"FOX NEWS ALERT," screams the screen, in red. "FOX NEWS LEARNS OF POSSIBLE THREAT TO NY HARBOR." Do we have your attention now? Who cares if FOX's reporter goes on to say that the New Year's Eve threat is "uncorroborated, noncredible [sic] and suspect"? Attention will be paid.
The pregame show is ticking toward the opening kickoff. The networks are up- dating their SHOWDOWN and COUNTDOWN logos, upgrading their drumrolls and trumpet snippets, cueing their cruise missile videos and maps of hitherto obscure regions. The color commentators and military consultants are sipping their coffee in the green rooms, getting pumped. War is the spectacle of spectacles, and for television news there's no business like spectacle business. To air debate about whether war makes sense is decidedly a lesser priority.
Work is the dirty secret of contemporary life -- to
judge by the movies, at any rate. Although work is where people experience
roughly half their waking hours over the course of four or five decades, working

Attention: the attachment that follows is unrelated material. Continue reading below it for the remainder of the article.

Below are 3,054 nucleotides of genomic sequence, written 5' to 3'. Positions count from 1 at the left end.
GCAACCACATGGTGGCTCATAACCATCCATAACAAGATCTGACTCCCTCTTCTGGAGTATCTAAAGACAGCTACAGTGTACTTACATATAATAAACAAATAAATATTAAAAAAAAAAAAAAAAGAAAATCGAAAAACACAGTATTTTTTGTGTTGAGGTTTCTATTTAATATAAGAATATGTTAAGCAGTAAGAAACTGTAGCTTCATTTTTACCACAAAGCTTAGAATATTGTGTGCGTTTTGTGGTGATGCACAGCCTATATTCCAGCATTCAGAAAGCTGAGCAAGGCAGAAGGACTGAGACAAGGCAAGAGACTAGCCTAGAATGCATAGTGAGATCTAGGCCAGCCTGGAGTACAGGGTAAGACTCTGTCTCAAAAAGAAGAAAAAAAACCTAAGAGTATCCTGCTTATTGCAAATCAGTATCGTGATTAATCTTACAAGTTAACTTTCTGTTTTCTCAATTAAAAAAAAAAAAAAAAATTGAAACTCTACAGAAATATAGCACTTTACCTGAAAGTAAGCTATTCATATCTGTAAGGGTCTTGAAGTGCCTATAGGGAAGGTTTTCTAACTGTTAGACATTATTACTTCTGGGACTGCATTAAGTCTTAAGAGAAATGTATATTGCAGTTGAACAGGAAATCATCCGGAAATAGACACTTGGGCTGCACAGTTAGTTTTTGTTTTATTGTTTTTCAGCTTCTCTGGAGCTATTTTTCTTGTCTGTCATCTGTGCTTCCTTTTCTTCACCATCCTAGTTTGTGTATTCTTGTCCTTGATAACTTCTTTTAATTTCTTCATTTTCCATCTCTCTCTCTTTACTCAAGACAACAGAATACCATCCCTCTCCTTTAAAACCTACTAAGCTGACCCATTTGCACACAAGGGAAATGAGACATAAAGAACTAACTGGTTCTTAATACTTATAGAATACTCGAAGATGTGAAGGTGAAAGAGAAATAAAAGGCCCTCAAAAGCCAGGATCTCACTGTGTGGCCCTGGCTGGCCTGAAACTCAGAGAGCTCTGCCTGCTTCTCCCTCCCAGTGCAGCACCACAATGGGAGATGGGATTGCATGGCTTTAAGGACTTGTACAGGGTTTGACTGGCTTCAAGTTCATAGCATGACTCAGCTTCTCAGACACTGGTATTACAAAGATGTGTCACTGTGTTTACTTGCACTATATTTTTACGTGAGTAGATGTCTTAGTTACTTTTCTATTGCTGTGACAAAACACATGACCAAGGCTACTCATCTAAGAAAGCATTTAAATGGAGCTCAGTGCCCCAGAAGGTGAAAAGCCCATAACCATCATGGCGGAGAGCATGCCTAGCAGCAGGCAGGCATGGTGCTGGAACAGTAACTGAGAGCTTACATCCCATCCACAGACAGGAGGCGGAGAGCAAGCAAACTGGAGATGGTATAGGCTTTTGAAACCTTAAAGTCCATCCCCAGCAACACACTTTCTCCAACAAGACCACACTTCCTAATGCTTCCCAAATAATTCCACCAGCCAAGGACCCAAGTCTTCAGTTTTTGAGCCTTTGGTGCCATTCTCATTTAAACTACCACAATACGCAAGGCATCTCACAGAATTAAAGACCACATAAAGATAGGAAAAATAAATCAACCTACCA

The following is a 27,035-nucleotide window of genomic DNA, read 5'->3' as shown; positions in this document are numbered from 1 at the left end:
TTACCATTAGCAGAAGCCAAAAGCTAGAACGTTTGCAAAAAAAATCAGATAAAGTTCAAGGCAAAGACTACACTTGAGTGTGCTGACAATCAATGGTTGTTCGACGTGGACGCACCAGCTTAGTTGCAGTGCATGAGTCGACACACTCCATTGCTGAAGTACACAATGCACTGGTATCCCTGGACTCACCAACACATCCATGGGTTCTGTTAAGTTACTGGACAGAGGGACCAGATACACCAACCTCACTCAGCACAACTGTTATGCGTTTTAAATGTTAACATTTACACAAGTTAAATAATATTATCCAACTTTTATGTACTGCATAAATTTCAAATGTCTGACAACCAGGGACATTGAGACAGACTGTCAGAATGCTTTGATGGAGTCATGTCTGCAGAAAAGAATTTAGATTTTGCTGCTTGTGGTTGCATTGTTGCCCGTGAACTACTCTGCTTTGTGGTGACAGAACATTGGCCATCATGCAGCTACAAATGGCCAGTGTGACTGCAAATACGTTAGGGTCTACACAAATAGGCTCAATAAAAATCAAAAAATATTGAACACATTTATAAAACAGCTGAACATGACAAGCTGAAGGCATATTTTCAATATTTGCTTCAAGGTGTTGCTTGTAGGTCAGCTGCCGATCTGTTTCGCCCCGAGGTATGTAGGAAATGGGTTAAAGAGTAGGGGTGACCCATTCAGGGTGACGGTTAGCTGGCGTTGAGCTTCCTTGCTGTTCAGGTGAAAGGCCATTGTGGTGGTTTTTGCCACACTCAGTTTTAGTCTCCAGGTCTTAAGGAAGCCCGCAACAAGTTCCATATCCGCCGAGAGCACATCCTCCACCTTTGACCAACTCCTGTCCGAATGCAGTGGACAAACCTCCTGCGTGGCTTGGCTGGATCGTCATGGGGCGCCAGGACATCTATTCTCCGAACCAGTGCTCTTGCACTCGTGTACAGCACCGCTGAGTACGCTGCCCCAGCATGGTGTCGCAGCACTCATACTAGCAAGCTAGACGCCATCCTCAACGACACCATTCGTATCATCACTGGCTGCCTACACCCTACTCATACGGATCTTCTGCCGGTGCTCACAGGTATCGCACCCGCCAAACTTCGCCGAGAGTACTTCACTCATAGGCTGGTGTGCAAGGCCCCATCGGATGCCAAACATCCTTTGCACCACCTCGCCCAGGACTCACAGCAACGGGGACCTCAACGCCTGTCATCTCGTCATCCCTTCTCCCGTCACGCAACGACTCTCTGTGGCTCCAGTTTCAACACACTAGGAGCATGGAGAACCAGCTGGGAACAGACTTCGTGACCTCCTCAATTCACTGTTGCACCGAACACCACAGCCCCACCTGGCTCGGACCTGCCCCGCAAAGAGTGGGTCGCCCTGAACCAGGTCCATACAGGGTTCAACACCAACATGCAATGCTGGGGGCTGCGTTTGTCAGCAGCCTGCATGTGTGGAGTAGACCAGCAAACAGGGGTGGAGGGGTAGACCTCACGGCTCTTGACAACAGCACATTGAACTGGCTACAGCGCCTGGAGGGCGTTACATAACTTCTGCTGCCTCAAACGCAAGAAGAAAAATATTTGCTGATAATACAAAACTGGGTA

life is not considered glamorous or electric enough to hold the attention of
audiences. Filmgoers, after all, treat the movies as a respite from (among other
things) working life. Yet much of our experience of human relations takes place
at work: the victories and defeats, purposes and routines, thrusts and
counterthrusts, lies and impositions, passions large and small, affections and
disaffections, actions, reactions, ambitions, thrills, and disappointments that
frustrate and animate life.
The politics of the Gingrich revolution of the
nineties are locked in a strange obsession with the politics they purport to
repealthe politics of the late sixties. House Majority Leader Dick Armey,
Republican of Texas, forthrightly set out the conventional loathing: "To me
all the problems began in the sixties." But the troops of the New Right are
far more nourished by the sixties than they appreciate. The sixties provide the
right both an evil to extirpate and a libertarian ethic to emulate.